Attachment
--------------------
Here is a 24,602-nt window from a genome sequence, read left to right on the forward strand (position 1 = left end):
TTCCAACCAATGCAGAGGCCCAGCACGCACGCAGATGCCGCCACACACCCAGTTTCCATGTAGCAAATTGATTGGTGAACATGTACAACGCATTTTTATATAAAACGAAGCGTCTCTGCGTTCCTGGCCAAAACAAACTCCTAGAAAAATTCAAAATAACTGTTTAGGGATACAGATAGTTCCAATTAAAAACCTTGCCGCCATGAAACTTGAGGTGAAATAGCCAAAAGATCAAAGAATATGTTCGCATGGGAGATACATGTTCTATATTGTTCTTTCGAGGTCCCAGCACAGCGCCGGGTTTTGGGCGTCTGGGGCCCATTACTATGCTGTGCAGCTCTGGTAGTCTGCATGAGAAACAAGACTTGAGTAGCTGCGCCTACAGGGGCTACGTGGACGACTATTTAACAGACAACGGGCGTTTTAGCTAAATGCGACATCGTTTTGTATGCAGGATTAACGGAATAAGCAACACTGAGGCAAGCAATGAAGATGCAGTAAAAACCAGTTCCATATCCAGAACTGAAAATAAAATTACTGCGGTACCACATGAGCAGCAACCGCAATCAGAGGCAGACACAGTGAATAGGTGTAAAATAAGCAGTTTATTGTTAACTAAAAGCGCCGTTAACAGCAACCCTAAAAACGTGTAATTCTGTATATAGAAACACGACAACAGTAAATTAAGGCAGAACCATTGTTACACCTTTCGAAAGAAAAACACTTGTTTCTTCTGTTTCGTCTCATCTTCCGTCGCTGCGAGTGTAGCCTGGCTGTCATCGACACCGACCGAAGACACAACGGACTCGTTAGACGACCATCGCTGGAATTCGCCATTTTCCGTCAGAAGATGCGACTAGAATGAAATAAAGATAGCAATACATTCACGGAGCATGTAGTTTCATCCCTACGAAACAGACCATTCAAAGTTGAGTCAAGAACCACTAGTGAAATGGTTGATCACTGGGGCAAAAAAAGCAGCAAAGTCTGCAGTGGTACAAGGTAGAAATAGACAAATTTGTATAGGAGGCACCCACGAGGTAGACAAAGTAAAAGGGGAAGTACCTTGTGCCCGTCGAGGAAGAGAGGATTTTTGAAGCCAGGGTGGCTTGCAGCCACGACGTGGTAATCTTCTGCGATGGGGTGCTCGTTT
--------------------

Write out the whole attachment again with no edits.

Here is a 24,602-nt window from a genome sequence, read left to right on the forward strand (position 1 = left end):
TTCCAACCAATGCAGAGGCCCAGCACGCACGCAGATGCCGCCACACACCCAGTTTCCATGTAGCAAATTGATTGGTGAACATGTACAACGCATTTTTATATAAAACGAAGCGTCTCTGCGTTCCTGGCCAAAACAAACTCCTAGAAAAATTCAAAATAACTGTTTAGGGATACAGATAGTTCCAATTAAAAACCTTGCCGCCATGAAACTTGAGGTGAAATAGCCAAAAGATCAAAGAATATGTTCGCATGGGAGATACATGTTCTATATTGTTCTTTCGAGGTCCCAGCACAGCGCCGGGTTTTGGGCGTCTGGGGCCCATTACTATGCTGTGCAGCTCTGGTAGTCTGCATGAGAAACAAGACTTGAGTAGCTGCGCCTACAGGGGCTACGTGGACGACTATTTAACAGACAACGGGCGTTTTAGCTAAATGCGACATCGTTTTGTATGCAGGATTAACGGAATAAGCAACACTGAGGCAAGCAATGAAGATGCAGTAAAAACCAGTTCCATATCCAGAACTGAAAATAAAATTACTGCGGTACCACATGAGCAGCAACCGCAATCAGAGGCAGACACAGTGAATAGGTGTAAAATAAGCAGTTTATTGTTAACTAAAAGCGCCGTTAACAGCAACCCTAAAAACGTGTAATTCTGTATATAGAAACACGACAACAGTAAATTAAGGCAGAACCATTGTTACACCTTTCGAAAGAAAAACACTTGTTTCTTCTGTTTCGTCTCATCTTCCGTCGCTGCGAGTGTAGCCTGGCTGTCATCGACACCGACCGAAGACACAACGGACTCGTTAGACGACCATCGCTGGAATTCGCCATTTTCCGTCAGAAGATGCGACTAGAATGAAATAAAGATAGCAATACATTCACGGAGCATGTAGTTTCATCCCTACGAAACAGACCATTCAAAGTTGAGTCAAGAACCACTAGTGAAATGGTTGATCACTGGGGCAAAAAAAGCAGCAAAGTCTGCAGTGGTACAAGGTAGAAATAGACAAATTTGTATAGGAGGCACCCACGAGGTAGACAAAGTAAAAGGGGAAGTACCTTGTGCCCGTCGAGGAAGAGAGGATTTTTGAAGCCAGGGTGGCTTGCAGCCACGACGTGGTAATCTTCTGCGATGGGGTGCTCGTTT